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Interface Analysis of Cu(In,Ga)Se2 and ZnS Formed Using Sulfur Thermal Cracker
Interface Analysis of Cu(In,Ga)Se2 and ZnS Formed Using Sulfur Thermal Cracker
ETRI Journal. 2016. Apr, 38(2): 265-271
Copyright © 2016, Electronics and Telecommunications Research Institute (ETRI)
  • Received : July 31, 2015
  • Accepted : February 18, 2016
  • Published : April 01, 2016
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About the Authors
Dae-Hyung Cho
Woo-Jung Lee
Jae-Hyung Wi
Won Seok Han
Tae Gun Kim
Jeong Won Kim
Yong-Duck Chung

Abstract
We analyzed the interface characteristics of Zn-based thin-film buffer layers formed by a sulfur thermal cracker on a Cu(In,Ga)Se 2 (CIGS) light-absorber layer. The analyzed Zn-based thin-film buffer layers are processed by a proposed method comprising two processes — Zn-sputtering and cracker-sulfurization. The processed buffer layers are then suitable to be used in the fabrication of highly efficient CIGS solar cells. Among the various Zn-based film thicknesses, an 8 nm–thick Zn-based film shows the highest power conversion efficiency for a solar cell. The band alignment of the buffer/CIGS was investigated by measuring the band-gap energies and valence band levels across the depth direction. The conduction band difference between the near surface and interface in the buffer layer enables an efficient electron transport across the junction. We found the origin of the energy band structure by observing the chemical states. The fabricated buffer/CIGS layers have a structurally and chemically distinct interface with little elemental inter-diffusion.
Keywords
I. Introduction
Power conversion efficiencies (PCEs) of over 20% in lab-scale Cu(In,Ga)Se 2 (CIGS) thin-film solar cells have been recently achieved by several research groups [1] [4] . This excellent performance is nearly comparable to Si-based photovoltaic devices. Moreover, CIGS thin-film solar cells can be prepared on flexible substrates such as polyimide [5] , [6] , stainless steel [7] [9] , and metal foil [10] . This mechanical flexibility is very advantageous compared to other rigid wafer-type photovoltaic devices based on Si, GaAs, and organic compounds [11] .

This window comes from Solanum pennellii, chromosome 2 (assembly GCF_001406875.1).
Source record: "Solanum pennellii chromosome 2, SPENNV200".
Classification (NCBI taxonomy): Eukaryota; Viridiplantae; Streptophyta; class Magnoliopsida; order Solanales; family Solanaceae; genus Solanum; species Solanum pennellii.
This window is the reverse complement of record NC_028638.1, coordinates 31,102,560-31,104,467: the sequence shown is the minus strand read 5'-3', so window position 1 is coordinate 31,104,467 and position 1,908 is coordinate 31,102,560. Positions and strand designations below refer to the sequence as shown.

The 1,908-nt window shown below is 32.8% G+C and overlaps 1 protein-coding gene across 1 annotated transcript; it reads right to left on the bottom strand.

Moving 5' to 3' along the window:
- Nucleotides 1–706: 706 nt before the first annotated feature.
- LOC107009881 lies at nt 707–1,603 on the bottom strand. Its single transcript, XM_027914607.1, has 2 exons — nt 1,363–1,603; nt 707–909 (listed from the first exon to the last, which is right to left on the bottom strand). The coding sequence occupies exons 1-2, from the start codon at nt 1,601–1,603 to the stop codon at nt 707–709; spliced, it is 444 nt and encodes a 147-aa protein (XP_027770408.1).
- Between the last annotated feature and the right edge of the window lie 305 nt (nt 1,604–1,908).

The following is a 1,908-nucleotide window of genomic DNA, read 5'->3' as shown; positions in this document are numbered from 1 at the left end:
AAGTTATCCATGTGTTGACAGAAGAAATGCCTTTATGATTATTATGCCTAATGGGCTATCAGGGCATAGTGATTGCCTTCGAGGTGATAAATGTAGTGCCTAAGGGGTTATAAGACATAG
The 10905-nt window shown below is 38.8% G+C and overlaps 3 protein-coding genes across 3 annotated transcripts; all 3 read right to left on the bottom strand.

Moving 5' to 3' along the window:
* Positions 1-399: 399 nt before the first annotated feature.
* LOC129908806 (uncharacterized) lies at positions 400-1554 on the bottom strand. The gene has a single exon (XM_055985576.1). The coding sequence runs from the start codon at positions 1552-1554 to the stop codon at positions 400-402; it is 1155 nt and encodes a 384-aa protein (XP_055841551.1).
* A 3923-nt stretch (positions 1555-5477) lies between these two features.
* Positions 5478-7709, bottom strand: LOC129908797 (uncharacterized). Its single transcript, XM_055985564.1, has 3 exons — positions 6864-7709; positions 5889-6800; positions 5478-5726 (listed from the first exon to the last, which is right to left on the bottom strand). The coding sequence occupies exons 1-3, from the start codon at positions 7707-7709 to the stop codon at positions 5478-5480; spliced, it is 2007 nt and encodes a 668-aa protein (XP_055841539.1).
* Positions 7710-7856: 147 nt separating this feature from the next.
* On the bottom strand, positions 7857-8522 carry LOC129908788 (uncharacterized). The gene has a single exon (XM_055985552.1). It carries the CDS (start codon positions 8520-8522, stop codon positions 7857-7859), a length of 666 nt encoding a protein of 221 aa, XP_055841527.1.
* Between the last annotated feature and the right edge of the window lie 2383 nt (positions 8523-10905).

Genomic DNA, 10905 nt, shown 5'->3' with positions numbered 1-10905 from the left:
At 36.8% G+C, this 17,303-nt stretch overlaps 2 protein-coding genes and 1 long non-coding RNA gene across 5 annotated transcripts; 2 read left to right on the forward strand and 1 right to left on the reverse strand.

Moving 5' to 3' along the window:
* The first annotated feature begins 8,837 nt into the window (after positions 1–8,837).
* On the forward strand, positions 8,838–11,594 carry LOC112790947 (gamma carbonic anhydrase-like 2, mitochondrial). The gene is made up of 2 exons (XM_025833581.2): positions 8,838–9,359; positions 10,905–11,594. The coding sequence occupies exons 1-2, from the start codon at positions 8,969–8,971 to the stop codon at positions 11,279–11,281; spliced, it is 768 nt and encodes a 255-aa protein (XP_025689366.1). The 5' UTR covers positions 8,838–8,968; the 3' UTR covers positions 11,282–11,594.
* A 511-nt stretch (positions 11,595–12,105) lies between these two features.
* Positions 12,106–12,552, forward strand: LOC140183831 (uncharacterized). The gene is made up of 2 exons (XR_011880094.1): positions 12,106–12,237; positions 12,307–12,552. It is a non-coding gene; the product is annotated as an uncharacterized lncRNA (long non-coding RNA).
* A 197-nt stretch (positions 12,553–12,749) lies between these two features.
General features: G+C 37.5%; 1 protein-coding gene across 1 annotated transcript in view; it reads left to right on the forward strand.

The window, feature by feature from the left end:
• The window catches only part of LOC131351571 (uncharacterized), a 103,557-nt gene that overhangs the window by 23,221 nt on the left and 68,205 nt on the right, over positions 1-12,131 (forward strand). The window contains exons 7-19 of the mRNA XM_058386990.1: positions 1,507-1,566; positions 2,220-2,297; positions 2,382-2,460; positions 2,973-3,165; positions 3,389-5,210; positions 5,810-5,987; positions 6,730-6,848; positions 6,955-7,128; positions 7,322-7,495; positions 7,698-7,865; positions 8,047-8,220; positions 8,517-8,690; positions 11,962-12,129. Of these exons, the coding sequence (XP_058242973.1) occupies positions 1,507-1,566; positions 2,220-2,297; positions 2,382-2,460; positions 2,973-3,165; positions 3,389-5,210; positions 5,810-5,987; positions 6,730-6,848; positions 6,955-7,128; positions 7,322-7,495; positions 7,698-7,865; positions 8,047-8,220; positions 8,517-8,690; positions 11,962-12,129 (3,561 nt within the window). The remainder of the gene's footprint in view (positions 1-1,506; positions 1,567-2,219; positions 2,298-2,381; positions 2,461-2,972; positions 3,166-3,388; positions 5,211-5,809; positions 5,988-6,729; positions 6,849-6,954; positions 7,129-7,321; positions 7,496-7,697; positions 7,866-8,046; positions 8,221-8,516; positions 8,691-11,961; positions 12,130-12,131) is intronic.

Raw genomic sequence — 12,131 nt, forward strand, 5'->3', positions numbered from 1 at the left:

Usually, n -type buffer layers are deposited between the CIGS light-absorber layers and the transparent oxide front contact. An n -type buffer layer forms a p-n junction with a p -type CIGS layer and is known to protect the sensitive interface during the subsequent sputtering process of the window layers [12] [14] .
High-efficiency CIGS solar cells have typically used chemical-bath-deposited CdS buffer layers [1] , [2] , [15] , [16] . However, these types of layers need to be deposited through a vacuum process for process compatibility and to be constructed from non-toxic materials (instead of toxic Cd) for environmental safety.
Thus, we used a two-step process including Zn-sputtering and sulfurization with a thermal cracker, which are dry and non-toxic processes for making Zn-based buffer films. This method was first introduced in [17] .
However, there have been few studies on depth-dependent electronic, chemical, and structural properties of buffer/CIGS solar cells. In this study, we investigated interfacial properties of Zn-based buffer layers prepared on CIGS absorber layers. This interfacial study will contribute largely to a further improvement in the ZnS/CIGS photovoltaic performances.
II. Experimental Details
To prepare the ZnS films, a Zn thin-film was first sputtered onto a CIGS absorber layer at room temperature. The dc power and working pressure were 40 W and 12 Pa, respectively. The Zn-deposited sample was successively sulfurized using a sulfur thermal cracker. Figure 1(a) shows a schematic diagram of the sulfur cracker process. The reservoir zone evaporates the solid sulfur sources (99.9% purity, Materion), and the cracking zone then heats up the vapour-phase sulfur to crack it into smaller sulfur molecules hawing higher reactivity. Here, T R-zone , T C-zone , T sub , and the duration time of the sulfurization were 150 °C, 700 °C, 550 °C, and 10 min, respectively. Figure 1(b) shows a photograph of vacuum chambers consisting of Zn sputtering, sulfurization, and a load-lock.